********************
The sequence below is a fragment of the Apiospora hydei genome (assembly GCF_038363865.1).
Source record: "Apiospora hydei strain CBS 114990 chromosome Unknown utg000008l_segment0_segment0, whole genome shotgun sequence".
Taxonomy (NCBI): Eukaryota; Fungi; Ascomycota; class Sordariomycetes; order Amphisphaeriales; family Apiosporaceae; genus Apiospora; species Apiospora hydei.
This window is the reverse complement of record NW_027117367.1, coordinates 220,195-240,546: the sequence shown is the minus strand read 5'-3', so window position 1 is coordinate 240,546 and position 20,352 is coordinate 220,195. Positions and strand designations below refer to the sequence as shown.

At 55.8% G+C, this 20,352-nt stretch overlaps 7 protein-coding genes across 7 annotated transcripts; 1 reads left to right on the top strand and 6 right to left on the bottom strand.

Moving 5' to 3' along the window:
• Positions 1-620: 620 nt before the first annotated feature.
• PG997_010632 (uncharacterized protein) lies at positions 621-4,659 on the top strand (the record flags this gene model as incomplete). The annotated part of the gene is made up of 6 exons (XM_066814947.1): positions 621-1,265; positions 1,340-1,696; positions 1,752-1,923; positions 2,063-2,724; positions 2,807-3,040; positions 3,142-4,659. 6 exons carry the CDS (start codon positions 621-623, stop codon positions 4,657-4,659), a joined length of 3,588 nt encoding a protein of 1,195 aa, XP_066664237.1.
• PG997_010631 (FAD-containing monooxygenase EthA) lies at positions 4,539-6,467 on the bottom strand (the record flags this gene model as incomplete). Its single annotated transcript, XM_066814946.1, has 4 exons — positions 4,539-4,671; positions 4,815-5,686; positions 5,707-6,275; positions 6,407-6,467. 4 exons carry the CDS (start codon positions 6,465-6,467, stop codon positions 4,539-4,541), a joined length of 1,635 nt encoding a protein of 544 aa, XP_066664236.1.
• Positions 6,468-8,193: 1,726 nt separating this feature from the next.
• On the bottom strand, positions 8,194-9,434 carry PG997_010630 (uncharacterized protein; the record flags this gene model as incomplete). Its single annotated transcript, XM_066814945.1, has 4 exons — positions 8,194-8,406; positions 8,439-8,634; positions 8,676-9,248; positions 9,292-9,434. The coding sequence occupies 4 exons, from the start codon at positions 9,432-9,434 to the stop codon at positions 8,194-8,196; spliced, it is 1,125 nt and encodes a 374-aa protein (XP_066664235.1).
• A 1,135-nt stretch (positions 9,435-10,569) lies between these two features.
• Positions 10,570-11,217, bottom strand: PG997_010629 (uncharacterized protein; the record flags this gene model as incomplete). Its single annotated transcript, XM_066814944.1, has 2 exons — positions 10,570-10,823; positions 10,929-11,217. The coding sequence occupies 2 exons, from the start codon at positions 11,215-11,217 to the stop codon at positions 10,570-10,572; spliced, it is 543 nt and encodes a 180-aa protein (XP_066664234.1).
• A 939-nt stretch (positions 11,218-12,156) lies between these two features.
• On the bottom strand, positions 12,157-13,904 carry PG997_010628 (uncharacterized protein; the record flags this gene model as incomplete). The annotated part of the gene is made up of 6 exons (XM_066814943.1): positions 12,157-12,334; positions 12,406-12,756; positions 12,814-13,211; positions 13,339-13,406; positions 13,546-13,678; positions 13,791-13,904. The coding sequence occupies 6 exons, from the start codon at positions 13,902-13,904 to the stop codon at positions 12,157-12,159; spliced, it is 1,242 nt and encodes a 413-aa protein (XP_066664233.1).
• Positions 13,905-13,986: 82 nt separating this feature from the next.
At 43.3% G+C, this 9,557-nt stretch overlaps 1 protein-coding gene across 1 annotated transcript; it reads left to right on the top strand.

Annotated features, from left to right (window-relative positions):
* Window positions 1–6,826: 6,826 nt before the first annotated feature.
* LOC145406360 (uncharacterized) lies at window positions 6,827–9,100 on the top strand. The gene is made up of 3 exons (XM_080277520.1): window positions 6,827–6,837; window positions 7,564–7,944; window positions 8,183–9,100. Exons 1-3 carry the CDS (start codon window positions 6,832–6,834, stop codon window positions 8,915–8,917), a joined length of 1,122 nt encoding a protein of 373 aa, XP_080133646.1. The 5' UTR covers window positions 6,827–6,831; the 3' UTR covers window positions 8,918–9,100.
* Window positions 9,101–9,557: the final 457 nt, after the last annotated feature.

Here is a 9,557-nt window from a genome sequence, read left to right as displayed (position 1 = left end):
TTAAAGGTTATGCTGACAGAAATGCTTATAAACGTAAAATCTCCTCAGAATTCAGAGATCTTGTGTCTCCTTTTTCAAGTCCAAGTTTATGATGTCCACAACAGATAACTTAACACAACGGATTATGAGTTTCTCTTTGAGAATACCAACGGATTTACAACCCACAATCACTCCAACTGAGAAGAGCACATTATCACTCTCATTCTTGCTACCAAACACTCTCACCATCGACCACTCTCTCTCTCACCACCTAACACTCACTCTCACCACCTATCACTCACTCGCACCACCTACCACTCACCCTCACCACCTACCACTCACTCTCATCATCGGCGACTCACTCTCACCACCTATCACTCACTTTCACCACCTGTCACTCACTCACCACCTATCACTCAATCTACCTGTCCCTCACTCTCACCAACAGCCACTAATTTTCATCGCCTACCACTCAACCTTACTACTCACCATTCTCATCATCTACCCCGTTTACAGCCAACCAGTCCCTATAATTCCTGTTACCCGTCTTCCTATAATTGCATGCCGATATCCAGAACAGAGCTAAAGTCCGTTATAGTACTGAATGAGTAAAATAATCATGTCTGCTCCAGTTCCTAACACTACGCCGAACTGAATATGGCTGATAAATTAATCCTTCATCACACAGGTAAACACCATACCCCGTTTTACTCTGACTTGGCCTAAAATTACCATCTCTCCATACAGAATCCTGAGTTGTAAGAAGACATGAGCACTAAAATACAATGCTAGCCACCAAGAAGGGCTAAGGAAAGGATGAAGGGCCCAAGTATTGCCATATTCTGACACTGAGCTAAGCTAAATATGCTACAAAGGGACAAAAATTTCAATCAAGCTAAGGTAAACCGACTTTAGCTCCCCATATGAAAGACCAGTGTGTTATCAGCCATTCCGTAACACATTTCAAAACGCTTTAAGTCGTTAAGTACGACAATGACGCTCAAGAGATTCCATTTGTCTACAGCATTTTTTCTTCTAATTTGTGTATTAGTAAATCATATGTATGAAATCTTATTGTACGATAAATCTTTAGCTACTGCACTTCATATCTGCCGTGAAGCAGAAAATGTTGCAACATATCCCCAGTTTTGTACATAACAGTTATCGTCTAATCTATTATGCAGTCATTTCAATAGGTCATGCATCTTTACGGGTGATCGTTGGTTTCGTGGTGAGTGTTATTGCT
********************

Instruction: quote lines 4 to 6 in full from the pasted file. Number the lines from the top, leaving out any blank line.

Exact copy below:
This window is the reverse complement of record NW_027117367.1, coordinates 220,195-240,546: the sequence shown is the minus strand read 5'-3', so window position 1 is coordinate 240,546 and position 20,352 is coordinate 220,195. Positions and strand designations below refer to the sequence as shown.

At 55.8% G+C, this 20,352-nt stretch overlaps 7 protein-coding genes across 7 annotated transcripts; 1 reads left to right on the top strand and 6 right to left on the bottom strand.

Moving 5' to 3' along the window: